Original Article

Relationships Between DCE-MRI, DWI, and 18F-FDG PET/CT Parameters with Tumor Grade and Stage in Patients with Head and Neck Squamous Cell Carcinoma


  • Hande Melike Bülbül
  • Ogün Bülbül
  • Sülen Sarıoğlu
  • Özhan Özdoğan
  • Ersoy Doğan
  • Nuri Karabay

Received Date: 15.05.2021 Accepted Date: 19.07.2021 Mol Imaging Radionucl Ther 2021;30(3):177-186 PMID: 34658826


Properties of head and neck squamous cell carcinoma (HNSCC) such as cellularity, vascularity, and glucose metabolism interact with each other. This study aimed to investigate the associations between diffusion-weighted imaging (DWI), dynamic contrast-enhanced magnetic resonance imaging (DCE-MRI), and positron emission tomography/computed tomography (PET/CT) in patients with HNSCC.


Fourteen patients who were diagnosed with HNSCC were investigated using DCE-MRI, DCE, and 18fluoride-fluorodeoxyglucose PET/CT and evaluated retrospectively. Ktrans, Kep, Ve, and initial area under the curve (iAUC) parameters from DCE-MRI, ADCmax, ADCmean, and ADCmin parameters from DWI, and maximum standardized uptake value (SUVmax), SUVmean, metabolic tumor volume (MTV), and total lesion glycolysis (TLG) parameters from PET were obtained. Spearman’s correlation coefficient was used to analyze associations between these parameters. In addition, these parameters were grouped according to tumor grade and T and N stages, and the difference between the groups was evaluated using the Mann-Whitney U test.


Correlations at varying degrees were observed in the parameters investigated. ADCmean moderately correlated with Ve (p=0.035; r=0.566). Ktrans inversely correlated with SUVmax (p=0.017; r=-0.626). iAUC inversely correlated with SUVmax, SUVmean, TLG, and MTV (p<0.05, r≤-0.700). MTV (40% threshold) was significantly higher in T4 tumors than in T1-3 tumors (p=0.020). No significant difference was found in the grouping made according to tumor grade and N stage in terms of these parameters.


Tumor cellularity, vascular permeability, and glucose metabolism had significant correlations at different degrees. Furthermore, MTV may be useful in predicting T4 tumors.

Keywords: Cancer of the head and neck, squamous cell carcinoma, diffusion, permeability, positron emission tomography


Head and neck cancers constitute 4-5% of all malignancies. Among these, head and neck squamous cell carcinoma (HNSCC) constitutes the thumping majority with 90% (1).

Although magnetic resonance imaging (MRI) and computed tomography (CT) are indispensable for diagnosis and follow-up, functional imaging techniques such as dynamic contrast-enhanced (DCE) MRI, diffusion-weighted imaging (DWI), and positron emission tomography (PET)/CT are adjunctive modalities that give information about the underlying biology (2,3).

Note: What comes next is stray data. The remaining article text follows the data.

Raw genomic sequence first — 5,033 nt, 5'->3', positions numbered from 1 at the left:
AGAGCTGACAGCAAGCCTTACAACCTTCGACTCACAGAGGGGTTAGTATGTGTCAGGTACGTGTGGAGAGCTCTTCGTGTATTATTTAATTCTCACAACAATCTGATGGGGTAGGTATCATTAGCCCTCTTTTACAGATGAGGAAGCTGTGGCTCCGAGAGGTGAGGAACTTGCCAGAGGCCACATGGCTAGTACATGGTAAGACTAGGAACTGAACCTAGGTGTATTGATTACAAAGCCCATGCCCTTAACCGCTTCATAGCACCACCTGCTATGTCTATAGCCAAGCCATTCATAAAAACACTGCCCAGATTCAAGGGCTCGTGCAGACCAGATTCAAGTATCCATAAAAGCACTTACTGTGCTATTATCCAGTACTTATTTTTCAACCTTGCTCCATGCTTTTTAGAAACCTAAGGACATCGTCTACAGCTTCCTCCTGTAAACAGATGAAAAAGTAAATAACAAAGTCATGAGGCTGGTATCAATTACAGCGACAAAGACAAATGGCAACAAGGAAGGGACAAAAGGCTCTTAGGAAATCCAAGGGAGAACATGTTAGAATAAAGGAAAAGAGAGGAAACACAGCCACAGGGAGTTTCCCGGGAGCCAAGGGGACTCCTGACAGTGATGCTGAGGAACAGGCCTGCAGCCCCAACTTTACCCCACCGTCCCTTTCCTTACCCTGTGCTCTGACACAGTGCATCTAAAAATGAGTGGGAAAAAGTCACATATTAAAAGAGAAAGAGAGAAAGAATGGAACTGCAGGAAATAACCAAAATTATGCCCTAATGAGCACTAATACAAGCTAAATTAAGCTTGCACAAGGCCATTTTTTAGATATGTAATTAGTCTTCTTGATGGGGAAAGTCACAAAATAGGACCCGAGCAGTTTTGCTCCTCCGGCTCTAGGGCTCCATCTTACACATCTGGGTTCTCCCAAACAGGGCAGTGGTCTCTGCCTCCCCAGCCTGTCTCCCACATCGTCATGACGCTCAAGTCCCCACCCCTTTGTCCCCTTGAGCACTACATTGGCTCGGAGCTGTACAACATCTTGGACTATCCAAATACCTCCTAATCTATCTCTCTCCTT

18Fluoride-fluorodeoxyglucose (18F-FDG) PET/CT is a modality with high sensitivity in the diagnosis of primary tumors and has been used for staging tumors, evaluating treatment responses, and identifying HNSCC recurrence (4,5). Besides 18F-FDG PET/CT parameters like standardized uptake values (SUVs), total lesion glycolysis (TLG), and metabolic tumor volume (MTV) are important biomarkers of tumor behavior (5,6). For example, MTV and TLG are prognostic predictors of non-small cell lung cancers (NSCLC) and head and neck cancers (7,8). They are also valuable for predicting tumor responses to neoadjuvant chemotherapy in breast cancer, NSCLC, and osteosarcomas (9,10,11).

DCE-MRI and DWI are helpful methods for the characterization of the pathophysiological features of tumors (12,13). DWI provides quantitative information about tumor cellularity, and this is expressed by the apparent diffusion coefficient (ADC). DCE-MRI allows the determination of values such as tumor-vascular permeability and extracellular-extravascular volume fraction with quantitative parameters obtained by pharmacokinetic modeling by imaging the signal change with the administration of contrast agent (14).

Accordingly, DWI, DCE-MRI, and 18F-FDG PET/CT can provide supplementary information about biological properties such as cellularity, metabolic activity, and angiogenesis in HNSCC (1,14).

Many multiparametric investigations were conducted including these modalities to clarify the complicated biology of HNSCC (2,3). But results were discordant. Although some authors have reported correlations between ADC and PET parameters (15,16), some did not show a correlation among them (17,18). The same discrepancy is found for the correlation between DCE-MRI and PET parameters and tumor grade in different studies (2,3,6).

Properties of tumor tissues such as cellularity, vascularity, and glucose metabolism interact with each other. It is essential to define this relationship because it can be valuable for clinical practice in predicting the tumor treatment response and locoregional recurrence and evaluating the treatment response in different tumor groups (19,20).

This study aimed to analyze associations between 18F-FDG PET/CT, DWI, and DCE-MRI in patients with HNSCC.

Material and Methods

Dokuz Eylül University Institutional Ethics Board approved this study (file number: 5538-GOA). Because of its retrospective design, the necessity for written informed consent was waived.


The hospital database was used to identify patients with HNSCC between January 2018 and September 2019. The inclusion criteria were as follows: 1) Patients with HNSCC and histopathological diagnosis and 2) patients who underwent routine imaging work-up including DCE-MRI, DWI sequences, and 18F-FDG PET/CT. The exclusion criteria were the following: 1) inadequate MRI images due to severe artifacts (n=1), 2) tumor treatment before MRI and 18F-FDG PET/CT, 3) patients whose 18F-FDG PET/CT images are ineligible for evaluation due to attenuation, and 4) MRI or 18F-FDG PET/CT images that were obtained at another hospital (n=4). After these criteria, 14 patients were included in this study.